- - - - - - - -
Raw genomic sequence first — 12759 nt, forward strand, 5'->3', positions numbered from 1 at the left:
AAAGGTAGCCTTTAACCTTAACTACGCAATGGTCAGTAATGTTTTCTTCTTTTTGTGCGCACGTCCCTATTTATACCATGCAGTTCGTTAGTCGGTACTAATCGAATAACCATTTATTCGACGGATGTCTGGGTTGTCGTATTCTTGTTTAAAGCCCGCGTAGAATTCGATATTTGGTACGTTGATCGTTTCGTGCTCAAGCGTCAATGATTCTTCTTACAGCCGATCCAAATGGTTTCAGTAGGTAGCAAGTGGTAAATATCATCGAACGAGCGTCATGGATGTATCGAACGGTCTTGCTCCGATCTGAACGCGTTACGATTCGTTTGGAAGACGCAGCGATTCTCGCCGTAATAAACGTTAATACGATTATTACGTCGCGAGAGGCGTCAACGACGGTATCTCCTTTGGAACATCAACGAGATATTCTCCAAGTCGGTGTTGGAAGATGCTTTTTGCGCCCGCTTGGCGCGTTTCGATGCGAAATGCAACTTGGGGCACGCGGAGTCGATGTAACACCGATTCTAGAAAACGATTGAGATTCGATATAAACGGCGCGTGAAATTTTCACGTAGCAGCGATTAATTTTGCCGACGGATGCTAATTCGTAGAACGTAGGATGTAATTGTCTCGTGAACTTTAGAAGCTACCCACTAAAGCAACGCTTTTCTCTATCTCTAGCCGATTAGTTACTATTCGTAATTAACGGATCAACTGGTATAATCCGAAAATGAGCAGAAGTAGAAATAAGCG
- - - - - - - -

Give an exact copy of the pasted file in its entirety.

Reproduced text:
Raw genomic sequence first — 12759 nt, forward strand, 5'->3', positions numbered from 1 at the left:
AAAGGTAGCCTTTAACCTTAACTACGCAATGGTCAGTAATGTTTTCTTCTTTTTGTGCGCACGTCCCTATTTATACCATGCAGTTCGTTAGTCGGTACTAATCGAATAACCATTTATTCGACGGATGTCTGGGTTGTCGTATTCTTGTTTAAAGCCCGCGTAGAATTCGATATTTGGTACGTTGATCGTTTCGTGCTCAAGCGTCAATGATTCTTCTTACAGCCGATCCAAATGGTTTCAGTAGGTAGCAAGTGGTAAATATCATCGAACGAGCGTCATGGATGTATCGAACGGTCTTGCTCCGATCTGAACGCGTTACGATTCGTTTGGAAGACGCAGCGATTCTCGCCGTAATAAACGTTAATACGATTATTACGTCGCGAGAGGCGTCAACGACGGTATCTCCTTTGGAACATCAACGAGATATTCTCCAAGTCGGTGTTGGAAGATGCTTTTTGCGCCCGCTTGGCGCGTTTCGATGCGAAATGCAACTTGGGGCACGCGGAGTCGATGTAACACCGATTCTAGAAAACGATTGAGATTCGATATAAACGGCGCGTGAAATTTTCACGTAGCAGCGATTAATTTTGCCGACGGATGCTAATTCGTAGAACGTAGGATGTAATTGTCTCGTGAACTTTAGAAGCTACCCACTAAAGCAACGCTTTTCTCTATCTCTAGCCGATTAGTTACTATTCGTAATTAACGGATCAACTGGTATAATCCGAAAATGAGCAGAAGTAGAAATAAGCG